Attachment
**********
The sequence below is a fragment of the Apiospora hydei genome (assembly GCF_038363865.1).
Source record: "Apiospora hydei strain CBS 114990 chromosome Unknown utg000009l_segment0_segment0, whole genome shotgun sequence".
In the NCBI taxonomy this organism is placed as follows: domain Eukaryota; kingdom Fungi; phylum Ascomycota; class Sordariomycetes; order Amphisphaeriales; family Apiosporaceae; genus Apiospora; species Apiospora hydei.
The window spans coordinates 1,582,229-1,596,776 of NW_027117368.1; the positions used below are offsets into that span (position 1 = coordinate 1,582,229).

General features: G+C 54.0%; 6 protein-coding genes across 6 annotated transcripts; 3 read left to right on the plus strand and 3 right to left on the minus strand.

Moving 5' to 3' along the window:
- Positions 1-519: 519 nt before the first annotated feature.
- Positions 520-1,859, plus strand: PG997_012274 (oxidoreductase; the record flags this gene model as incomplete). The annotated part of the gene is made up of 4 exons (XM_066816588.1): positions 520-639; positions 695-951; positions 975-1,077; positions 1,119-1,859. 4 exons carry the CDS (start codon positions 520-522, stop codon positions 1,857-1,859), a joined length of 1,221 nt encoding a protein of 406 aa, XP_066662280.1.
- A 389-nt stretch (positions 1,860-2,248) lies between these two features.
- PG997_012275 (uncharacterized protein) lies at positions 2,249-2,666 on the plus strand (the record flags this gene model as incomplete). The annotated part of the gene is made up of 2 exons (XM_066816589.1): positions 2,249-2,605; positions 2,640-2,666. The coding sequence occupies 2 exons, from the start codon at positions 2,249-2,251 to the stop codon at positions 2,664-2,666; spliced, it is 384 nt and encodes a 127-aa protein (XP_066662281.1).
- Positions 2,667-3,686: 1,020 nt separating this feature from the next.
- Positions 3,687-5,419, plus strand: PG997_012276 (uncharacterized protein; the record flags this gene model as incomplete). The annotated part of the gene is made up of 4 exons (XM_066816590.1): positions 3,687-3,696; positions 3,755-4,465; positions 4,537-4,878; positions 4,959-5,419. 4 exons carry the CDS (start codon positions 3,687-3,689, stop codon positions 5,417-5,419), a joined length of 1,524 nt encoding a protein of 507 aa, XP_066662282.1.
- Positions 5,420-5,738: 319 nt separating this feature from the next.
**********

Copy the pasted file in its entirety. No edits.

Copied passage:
The sequence below is a fragment of the Apiospora hydei genome (assembly GCF_038363865.1).
Source record: "Apiospora hydei strain CBS 114990 chromosome Unknown utg000009l_segment0_segment0, whole genome shotgun sequence".
In the NCBI taxonomy this organism is placed as follows: domain Eukaryota; kingdom Fungi; phylum Ascomycota; class Sordariomycetes; order Amphisphaeriales; family Apiosporaceae; genus Apiospora; species Apiospora hydei.
The window spans coordinates 1,582,229-1,596,776 of NW_027117368.1; the positions used below are offsets into that span (position 1 = coordinate 1,582,229).

General features: G+C 54.0%; 6 protein-coding genes across 6 annotated transcripts; 3 read left to right on the plus strand and 3 right to left on the minus strand.

Moving 5' to 3' along the window:
- Positions 1-519: 519 nt before the first annotated feature.
- Positions 520-1,859, plus strand: PG997_012274 (oxidoreductase; the record flags this gene model as incomplete). The annotated part of the gene is made up of 4 exons (XM_066816588.1): positions 520-639; positions 695-951; positions 975-1,077; positions 1,119-1,859. 4 exons carry the CDS (start codon positions 520-522, stop codon positions 1,857-1,859), a joined length of 1,221 nt encoding a protein of 406 aa, XP_066662280.1.
- A 389-nt stretch (positions 1,860-2,248) lies between these two features.
- PG997_012275 (uncharacterized protein) lies at positions 2,249-2,666 on the plus strand (the record flags this gene model as incomplete). The annotated part of the gene is made up of 2 exons (XM_066816589.1): positions 2,249-2,605; positions 2,640-2,666. The coding sequence occupies 2 exons, from the start codon at positions 2,249-2,251 to the stop codon at positions 2,664-2,666; spliced, it is 384 nt and encodes a 127-aa protein (XP_066662281.1).
- Positions 2,667-3,686: 1,020 nt separating this feature from the next.
- Positions 3,687-5,419, plus strand: PG997_012276 (uncharacterized protein; the record flags this gene model as incomplete). The annotated part of the gene is made up of 4 exons (XM_066816590.1): positions 3,687-3,696; positions 3,755-4,465; positions 4,537-4,878; positions 4,959-5,419. 4 exons carry the CDS (start codon positions 3,687-3,689, stop codon positions 5,417-5,419), a joined length of 1,524 nt encoding a protein of 507 aa, XP_066662282.1.
- Positions 5,420-5,738: 319 nt separating this feature from the next.